Maybe you’ve already heard about water waste and how to reduce your water usage given that safe and viable drinking water is already sparse amongst the planet, but what about water pollution?
What is water pollution, what causes it, and what are the negative impacts to be had as a result of water pollution? Is there a way to mitigate further water pollution and protect both the health of global citizens and the planet?
What is water pollution?
Water pollution is when harmful toxins, such as microorganisms or chemicals, end up in large bodies of water such as rivers, oceans, lakes, or streams that could lessen the current quality of water and end up in the water used by humans – ultimately compromising both human health and the state of the environment.
👉The main problem with water pollution is that it threatens the health of our population, as the chemicals found in common water from water pollution are detrimental to the extent that casualties are a direct result of water pollution itself.
Drinking water is already scarce amongst the planet, with less than 1% of the world’s water being deemed as safe and drinkable – but water pollution is making that small amount of viable drinking water even smaller than it already is. If action to control the consequences of water pollution aren’t taken, the global demand for clean drinking water will increase by over 30%.
Is water pollution the same or different to other current water catastrophes?
What is the difference between water pollution and water waste?
While both water pollution and water waste threaten the current supply of global water, the two aren’t one and the same.
Water pollution is when clean water becomes contaminated with toxic chemicals, in the same way that food may spoil and become inedible. Water waste, on the other hand, is when water is thrown away from daily activities – often in unnecessary, large amounts. Water waste is more like throwing perfectly edible food away – as water waste occurs when people leave the faucet on when brushing their teeth, shaving, or doing a load of laundry even if the washing machine isn’t filled to the brim with clothes.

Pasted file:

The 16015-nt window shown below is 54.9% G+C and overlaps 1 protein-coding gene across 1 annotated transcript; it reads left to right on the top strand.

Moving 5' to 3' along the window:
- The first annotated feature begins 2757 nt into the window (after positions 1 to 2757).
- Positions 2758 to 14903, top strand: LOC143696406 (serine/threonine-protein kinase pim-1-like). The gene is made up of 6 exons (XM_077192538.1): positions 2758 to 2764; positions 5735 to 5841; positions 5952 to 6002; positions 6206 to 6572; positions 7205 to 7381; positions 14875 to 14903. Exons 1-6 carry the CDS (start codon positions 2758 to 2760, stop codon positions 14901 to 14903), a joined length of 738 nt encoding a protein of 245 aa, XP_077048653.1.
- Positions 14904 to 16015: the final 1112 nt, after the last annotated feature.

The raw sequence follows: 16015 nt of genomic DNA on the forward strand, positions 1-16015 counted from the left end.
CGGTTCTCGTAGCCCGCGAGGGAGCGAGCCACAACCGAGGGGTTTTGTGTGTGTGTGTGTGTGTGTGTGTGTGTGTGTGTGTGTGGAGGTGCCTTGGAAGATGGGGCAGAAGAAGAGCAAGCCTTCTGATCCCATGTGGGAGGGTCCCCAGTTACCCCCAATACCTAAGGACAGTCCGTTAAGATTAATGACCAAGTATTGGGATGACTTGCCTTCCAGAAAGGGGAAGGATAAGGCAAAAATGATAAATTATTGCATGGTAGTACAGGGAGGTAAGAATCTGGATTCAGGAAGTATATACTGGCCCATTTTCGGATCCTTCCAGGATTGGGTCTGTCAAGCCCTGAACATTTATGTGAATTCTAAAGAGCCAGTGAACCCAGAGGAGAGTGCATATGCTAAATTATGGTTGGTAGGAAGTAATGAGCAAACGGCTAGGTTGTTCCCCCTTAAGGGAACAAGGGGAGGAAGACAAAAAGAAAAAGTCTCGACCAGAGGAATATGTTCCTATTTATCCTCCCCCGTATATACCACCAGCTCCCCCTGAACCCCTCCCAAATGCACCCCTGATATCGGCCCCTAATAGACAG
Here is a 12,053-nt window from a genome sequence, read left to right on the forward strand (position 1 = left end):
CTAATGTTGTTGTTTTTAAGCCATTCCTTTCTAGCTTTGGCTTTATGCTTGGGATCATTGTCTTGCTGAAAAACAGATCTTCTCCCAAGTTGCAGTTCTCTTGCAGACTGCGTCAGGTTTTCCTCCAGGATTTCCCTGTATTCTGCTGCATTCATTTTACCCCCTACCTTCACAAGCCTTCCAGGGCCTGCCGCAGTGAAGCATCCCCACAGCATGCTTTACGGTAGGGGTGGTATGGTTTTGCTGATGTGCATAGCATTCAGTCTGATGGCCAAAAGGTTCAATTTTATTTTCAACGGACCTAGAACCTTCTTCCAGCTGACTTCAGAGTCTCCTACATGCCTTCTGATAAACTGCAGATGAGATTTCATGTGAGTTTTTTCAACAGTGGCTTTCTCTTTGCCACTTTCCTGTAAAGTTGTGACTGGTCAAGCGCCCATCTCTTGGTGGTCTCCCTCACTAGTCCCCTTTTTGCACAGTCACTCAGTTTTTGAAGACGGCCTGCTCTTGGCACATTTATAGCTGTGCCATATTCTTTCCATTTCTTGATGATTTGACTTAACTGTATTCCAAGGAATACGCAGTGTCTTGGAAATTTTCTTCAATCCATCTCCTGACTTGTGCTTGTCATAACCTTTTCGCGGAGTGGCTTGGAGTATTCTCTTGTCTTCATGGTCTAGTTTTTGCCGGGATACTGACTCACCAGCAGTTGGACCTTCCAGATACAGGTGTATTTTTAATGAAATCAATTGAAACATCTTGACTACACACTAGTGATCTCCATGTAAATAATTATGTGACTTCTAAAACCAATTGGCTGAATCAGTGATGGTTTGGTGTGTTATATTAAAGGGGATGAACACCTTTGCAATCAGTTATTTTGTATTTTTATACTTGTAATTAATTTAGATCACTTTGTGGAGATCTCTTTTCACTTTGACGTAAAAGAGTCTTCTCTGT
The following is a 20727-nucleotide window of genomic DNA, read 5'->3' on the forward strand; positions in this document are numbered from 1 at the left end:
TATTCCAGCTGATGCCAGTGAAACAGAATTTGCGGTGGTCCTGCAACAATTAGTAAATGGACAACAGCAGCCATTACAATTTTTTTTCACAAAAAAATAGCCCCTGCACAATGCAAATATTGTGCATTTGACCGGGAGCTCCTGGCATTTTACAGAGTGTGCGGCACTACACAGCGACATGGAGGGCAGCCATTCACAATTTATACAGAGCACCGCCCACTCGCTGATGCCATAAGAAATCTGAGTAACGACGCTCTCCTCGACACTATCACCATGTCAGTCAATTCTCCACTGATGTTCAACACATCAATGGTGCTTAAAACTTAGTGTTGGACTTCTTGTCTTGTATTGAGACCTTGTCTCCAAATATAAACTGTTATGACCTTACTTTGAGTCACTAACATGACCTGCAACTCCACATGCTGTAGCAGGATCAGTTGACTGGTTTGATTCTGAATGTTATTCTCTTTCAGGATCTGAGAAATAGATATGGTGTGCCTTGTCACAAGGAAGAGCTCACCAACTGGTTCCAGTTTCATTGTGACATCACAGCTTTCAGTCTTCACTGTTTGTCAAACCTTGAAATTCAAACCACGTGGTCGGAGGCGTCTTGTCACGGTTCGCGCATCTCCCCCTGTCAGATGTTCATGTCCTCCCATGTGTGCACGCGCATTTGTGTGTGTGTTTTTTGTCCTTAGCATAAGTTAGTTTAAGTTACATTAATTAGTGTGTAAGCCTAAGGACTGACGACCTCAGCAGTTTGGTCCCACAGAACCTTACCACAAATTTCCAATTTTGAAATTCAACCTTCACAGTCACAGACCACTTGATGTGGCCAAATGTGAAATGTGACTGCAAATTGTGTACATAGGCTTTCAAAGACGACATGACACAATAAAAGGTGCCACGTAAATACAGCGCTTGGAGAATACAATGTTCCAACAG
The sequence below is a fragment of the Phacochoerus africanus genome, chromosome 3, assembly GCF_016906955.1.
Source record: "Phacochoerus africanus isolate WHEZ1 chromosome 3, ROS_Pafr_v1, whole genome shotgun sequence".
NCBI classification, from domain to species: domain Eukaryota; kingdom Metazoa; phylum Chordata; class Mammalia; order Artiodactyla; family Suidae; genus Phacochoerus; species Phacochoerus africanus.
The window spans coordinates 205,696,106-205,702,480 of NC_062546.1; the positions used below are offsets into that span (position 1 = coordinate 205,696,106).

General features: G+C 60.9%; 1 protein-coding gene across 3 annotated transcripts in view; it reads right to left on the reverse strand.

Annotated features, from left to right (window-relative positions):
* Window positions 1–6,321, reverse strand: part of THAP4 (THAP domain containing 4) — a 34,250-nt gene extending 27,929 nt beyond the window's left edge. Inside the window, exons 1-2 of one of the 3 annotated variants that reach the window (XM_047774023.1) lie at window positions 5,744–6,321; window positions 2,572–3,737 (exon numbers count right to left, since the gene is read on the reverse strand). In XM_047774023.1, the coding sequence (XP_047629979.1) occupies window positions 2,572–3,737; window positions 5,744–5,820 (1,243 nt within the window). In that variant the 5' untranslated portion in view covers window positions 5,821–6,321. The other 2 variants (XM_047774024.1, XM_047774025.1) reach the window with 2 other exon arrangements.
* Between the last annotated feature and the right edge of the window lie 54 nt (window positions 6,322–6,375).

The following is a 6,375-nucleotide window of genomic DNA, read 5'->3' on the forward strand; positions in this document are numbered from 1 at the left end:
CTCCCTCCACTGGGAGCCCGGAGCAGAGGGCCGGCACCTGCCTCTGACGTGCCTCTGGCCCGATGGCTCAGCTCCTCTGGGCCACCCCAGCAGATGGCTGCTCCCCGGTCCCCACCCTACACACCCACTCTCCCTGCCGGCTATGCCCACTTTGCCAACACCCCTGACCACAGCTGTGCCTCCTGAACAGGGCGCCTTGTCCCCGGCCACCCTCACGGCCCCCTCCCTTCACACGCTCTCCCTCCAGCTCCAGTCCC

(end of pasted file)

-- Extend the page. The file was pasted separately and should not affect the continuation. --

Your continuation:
However, water waste and water pollution both have detrimental effects to the environment and public health, as both water waste and water pollution contribute to toxic chemicals that go back into the ocean or water for daily use – which can threaten both biodiversity and the agricultural sector, both of which are essential for a fruitful life on Earth.
👉Ultimately, the problem with water waste and water pollution is that both of these predicaments contribute to the depletion of viable water – meaning both water waste and water pollution are pivotal to rectify in order to address the globe’s sparse supply of water.
What causes water pollution?
The problem with water pollution is that water is constantly subject to become contaminated, and subsequently will become undrinkable or unusable as a consequence. This is because water is a universal solvent, which means that water is able to dissolve almost any substance – making it prone to pollution.
Think of pink lemonade and teal colored bodies of water. This is the precise reason why water can be tinted to near-exotique colors – as water is so soluble, it will absorb next to anything that is mixed with it. However, while it’s fun to test out food coloring for festive-beverages in our free time, the downside to water being so soluble is that it absorbs toxic chemicals as well.